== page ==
Beech ferns

Depending on your age, the three Phegopteris species may be more familiar as members of the genus Thelypteris (and to many of us are recognizable under both classifications). They have many common characteristics including a fuzz of clear needlelike hairs, a pair of vascular bundles (looking remarkably, at their base, like peanuts in a shell), creeping rhizomes (or erect rhizomes with roots that produce creeping runners, a botanical distinction), and deciduous fronds. Currently Phegopteris is recognized as a separate genus based on a bipin-natifid frond structure, usually with sessile (stalkless) pinnae, especially in the upper portions. However, even farther back in history it was lumped with Polypodium because of its creeping rhizome as well as the lack of indusia. In the mid 1800s French botanist Antoine Fée determined that based on a number of botanical details, including having only two vascular bundles, Phegopteris was distinct. Under one name or another these ferns have been meandering around in gardens and botany ever since.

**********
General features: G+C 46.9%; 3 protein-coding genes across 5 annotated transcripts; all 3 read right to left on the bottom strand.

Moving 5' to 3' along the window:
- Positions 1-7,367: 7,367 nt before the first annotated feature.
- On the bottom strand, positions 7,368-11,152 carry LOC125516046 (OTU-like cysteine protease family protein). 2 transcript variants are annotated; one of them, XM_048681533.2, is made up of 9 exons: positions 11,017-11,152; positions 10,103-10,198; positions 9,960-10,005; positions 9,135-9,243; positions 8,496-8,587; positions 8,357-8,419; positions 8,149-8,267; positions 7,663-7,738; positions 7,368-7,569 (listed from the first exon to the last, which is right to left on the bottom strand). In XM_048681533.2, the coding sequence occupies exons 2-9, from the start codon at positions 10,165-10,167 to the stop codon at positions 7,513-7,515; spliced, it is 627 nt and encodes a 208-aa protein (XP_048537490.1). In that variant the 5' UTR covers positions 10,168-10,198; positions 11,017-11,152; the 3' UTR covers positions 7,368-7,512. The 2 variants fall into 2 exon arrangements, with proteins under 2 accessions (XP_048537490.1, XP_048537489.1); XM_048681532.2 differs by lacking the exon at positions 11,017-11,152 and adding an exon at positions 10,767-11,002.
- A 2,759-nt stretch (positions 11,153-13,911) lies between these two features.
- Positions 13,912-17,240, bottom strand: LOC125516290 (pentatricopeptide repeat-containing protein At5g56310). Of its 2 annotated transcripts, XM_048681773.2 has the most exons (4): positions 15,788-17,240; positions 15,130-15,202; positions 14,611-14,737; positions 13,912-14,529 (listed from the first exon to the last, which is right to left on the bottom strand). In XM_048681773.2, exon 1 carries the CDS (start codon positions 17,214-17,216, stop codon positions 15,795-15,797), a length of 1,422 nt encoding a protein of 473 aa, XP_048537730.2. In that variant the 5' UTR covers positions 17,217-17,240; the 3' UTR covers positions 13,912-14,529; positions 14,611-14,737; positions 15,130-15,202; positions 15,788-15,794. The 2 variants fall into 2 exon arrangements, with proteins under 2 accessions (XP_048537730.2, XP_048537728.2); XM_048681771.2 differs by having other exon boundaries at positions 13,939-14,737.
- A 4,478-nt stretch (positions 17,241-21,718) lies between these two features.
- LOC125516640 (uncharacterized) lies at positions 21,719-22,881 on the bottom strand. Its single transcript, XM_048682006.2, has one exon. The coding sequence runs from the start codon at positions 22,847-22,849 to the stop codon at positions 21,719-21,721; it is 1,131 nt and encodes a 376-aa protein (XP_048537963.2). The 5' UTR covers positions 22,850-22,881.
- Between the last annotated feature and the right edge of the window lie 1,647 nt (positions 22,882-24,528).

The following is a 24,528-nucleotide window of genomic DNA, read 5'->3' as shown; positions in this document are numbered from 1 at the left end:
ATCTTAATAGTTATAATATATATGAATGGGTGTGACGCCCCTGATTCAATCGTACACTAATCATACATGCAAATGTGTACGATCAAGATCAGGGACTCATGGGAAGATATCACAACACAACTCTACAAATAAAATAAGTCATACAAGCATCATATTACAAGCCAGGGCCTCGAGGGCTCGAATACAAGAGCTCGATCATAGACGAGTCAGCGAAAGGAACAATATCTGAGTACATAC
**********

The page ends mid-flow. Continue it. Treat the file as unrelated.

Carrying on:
The species are all temperate and, like their Thelypteris counterparts, ready to colonize, sometimes needing restraint, in the woodlands of various zones from the chill of Zone 3 to the comforts of Zone 9. Rhizomes or runners creep, frequently in moss, just below the soil surface and, with an allotment of shade, moisture, and somewhat decent loam, beech ferns are an undemanding assortment of deciduous ground covers. I find them especially attractive in a natural setting enhanced by well-placed pieces of silvery driftwood accents. Or use them within the framework of a stumpery. They will wander about but can be trained for design and effect. Removing an offending or exuberant extension of rhizome-runner and foliage will give you, or your friends, a new plant and will not affect the health of the parent plant. These ferns are readily reproduced from spores that are carried in round to oblong bundles of sori without indusia. As noted, division is a reliable option and brings "instant gratification" with the ease of re-entry for the excised section of rhizome and fronds.